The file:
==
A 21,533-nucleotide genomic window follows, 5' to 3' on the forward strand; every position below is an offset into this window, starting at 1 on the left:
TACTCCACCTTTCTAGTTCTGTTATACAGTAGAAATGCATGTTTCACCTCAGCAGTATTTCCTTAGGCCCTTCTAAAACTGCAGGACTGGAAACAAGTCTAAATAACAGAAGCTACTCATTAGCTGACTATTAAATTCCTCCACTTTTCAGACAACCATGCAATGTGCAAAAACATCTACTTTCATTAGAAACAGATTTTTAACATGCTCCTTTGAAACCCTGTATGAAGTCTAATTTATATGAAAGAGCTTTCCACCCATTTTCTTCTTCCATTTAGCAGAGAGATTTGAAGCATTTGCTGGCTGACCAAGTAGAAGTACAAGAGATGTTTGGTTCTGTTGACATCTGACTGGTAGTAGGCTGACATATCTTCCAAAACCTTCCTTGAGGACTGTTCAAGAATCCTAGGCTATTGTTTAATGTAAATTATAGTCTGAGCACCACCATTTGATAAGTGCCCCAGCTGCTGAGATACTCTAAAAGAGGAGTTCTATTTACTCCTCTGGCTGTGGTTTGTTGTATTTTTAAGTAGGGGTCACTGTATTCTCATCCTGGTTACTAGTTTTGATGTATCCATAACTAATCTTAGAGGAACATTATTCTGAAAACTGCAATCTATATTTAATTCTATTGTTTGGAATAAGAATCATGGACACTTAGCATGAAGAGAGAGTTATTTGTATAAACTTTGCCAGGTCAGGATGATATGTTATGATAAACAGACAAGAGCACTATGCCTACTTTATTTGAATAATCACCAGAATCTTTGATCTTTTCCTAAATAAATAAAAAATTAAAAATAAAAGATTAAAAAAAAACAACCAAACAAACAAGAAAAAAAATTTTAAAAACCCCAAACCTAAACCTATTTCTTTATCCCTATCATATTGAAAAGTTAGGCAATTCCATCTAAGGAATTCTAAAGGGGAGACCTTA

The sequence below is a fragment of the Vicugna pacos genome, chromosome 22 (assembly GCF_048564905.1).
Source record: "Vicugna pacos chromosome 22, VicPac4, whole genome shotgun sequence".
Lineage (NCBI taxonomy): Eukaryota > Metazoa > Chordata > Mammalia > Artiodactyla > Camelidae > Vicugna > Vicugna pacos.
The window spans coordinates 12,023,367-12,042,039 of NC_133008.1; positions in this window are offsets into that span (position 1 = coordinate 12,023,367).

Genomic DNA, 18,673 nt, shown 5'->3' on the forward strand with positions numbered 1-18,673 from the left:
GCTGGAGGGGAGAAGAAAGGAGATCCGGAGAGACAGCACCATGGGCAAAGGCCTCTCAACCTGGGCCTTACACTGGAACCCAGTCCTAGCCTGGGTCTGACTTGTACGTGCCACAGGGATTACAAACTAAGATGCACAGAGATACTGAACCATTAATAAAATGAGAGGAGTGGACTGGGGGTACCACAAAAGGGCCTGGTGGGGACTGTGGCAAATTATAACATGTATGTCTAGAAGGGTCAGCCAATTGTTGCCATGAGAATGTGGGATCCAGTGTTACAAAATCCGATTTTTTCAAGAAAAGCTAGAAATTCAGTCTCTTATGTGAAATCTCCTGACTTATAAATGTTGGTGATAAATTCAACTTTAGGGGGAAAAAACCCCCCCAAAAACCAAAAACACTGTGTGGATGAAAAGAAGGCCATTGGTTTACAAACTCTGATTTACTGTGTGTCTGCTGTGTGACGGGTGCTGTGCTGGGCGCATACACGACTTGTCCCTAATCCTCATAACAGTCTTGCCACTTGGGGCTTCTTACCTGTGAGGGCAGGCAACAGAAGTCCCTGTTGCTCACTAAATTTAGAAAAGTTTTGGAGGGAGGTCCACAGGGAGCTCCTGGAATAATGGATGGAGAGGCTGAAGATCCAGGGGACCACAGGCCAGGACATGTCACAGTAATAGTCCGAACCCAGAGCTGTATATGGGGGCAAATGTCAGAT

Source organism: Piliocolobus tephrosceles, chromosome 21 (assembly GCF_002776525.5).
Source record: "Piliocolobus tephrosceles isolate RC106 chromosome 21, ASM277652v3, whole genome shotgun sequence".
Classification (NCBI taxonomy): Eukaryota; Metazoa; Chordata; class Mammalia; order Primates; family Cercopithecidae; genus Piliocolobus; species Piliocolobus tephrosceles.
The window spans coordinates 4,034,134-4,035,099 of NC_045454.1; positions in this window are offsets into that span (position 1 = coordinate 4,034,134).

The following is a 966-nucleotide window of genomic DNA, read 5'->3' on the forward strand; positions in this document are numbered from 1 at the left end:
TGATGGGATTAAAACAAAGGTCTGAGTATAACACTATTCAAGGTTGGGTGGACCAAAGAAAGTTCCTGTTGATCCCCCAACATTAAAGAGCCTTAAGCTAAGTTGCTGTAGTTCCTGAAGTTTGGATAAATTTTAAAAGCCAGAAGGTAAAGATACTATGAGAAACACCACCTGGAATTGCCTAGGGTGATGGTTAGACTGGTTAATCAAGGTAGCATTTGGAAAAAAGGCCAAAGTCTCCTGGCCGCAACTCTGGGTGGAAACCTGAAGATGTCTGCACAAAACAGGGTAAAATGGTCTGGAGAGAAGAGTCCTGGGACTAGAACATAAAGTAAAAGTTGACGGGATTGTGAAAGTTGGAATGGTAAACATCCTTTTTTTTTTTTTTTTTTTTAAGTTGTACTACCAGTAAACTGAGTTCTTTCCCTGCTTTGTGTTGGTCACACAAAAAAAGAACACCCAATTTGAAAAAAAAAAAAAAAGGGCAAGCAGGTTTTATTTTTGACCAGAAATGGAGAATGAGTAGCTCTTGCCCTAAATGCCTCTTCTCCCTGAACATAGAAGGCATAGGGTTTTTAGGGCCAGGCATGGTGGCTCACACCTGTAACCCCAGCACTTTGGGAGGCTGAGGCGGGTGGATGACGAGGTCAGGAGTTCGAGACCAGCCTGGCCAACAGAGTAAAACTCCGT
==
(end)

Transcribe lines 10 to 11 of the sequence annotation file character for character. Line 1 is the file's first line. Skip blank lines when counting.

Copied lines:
Source record: "Piliocolobus tephrosceles isolate RC106 chromosome 21, ASM277652v3, whole genome shotgun sequence".
Classification (NCBI taxonomy): Eukaryota; Metazoa; Chordata; class Mammalia; order Primates; family Cercopithecidae; genus Piliocolobus; species Piliocolobus tephrosceles.